Earlier this week the Commonwealth Fund released its annualĀ Affordable Care Act Tracking Survey[1], and the news isn't good for consumers struggling to afford individual health insurance coverage.

The number of uninsured Americans has increased since 2016, according to the report, reversing years of decline since the ACA was passed in 2010. The number of uninsured adults between the ages of 19 and 64 rose to 15.5 percent in March 2018, up from 12.7 percent in 2016. An estimated 4 million people lost individual coverage during that period, while the number of people with employer-sponsored coverage stayed steady.

Adults with lower incomes -- about $30,000 for an individual and $61,000 for a family of four -- saw a much higher increase: 25.7 percent in March 2018 compared to 20.9 percent in 2016.

The reasons for the increase are varied and still a bit speculative, said Sara Collins, Commonwealth vice president for health care coverage and access. She and her colleagues at Commonwealth point to the Trump administration's drastic cutbacks on advertising and outreach during open enrollment for the Obamacare health care exchanges. Many exchanges saw robust signups despite the cutbacks, but overall the number of people who declined to buy insurance increased.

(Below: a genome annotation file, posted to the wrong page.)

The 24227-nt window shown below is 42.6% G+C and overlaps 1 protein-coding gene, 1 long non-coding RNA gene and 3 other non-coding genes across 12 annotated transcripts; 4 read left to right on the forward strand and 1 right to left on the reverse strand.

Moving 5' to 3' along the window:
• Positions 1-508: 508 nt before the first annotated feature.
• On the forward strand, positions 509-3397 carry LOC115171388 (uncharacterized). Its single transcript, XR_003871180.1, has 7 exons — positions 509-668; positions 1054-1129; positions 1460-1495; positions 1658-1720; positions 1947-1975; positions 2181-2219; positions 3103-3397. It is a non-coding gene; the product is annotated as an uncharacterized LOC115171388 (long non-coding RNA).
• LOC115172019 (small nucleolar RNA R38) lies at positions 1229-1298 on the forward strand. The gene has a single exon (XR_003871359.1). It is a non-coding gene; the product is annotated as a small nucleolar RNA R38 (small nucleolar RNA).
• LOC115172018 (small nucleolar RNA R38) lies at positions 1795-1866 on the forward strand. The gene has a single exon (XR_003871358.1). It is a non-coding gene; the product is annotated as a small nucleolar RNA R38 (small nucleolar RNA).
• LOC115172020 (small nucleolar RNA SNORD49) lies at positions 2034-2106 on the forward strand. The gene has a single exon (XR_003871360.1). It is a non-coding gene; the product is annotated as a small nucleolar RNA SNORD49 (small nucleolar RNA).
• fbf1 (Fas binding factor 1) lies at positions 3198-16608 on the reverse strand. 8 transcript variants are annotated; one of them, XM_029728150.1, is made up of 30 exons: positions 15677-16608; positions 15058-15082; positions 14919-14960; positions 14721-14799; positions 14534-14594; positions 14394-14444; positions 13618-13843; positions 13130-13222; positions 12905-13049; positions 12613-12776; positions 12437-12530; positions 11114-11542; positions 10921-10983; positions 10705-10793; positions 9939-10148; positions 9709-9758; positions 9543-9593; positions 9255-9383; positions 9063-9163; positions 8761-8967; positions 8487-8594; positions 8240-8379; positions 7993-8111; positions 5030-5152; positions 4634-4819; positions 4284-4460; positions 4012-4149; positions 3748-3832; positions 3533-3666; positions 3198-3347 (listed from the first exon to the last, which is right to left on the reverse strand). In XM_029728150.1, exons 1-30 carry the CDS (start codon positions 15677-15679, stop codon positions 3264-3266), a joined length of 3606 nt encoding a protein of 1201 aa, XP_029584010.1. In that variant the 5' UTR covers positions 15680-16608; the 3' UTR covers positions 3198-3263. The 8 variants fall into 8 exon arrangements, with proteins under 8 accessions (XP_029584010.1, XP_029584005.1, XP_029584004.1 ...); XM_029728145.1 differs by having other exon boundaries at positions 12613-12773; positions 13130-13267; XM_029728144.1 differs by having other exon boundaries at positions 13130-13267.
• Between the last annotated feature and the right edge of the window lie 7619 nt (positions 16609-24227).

Another factor may be related to the so-called coverage gap. When the ACA was passed, it mandated that all states expand their Medicaid coverage, including increasing qualifying income limits. At the same time, the ACA ruled that people whose income fell below 100 percent of the poverty level would not qualify for the ACA's government subsidies to help pay health insurance premiums. The assumption was these people would be covered by expanded Medicaid coverage, Collins explained.

That plan went haywire when the Supreme Court later ruled that...

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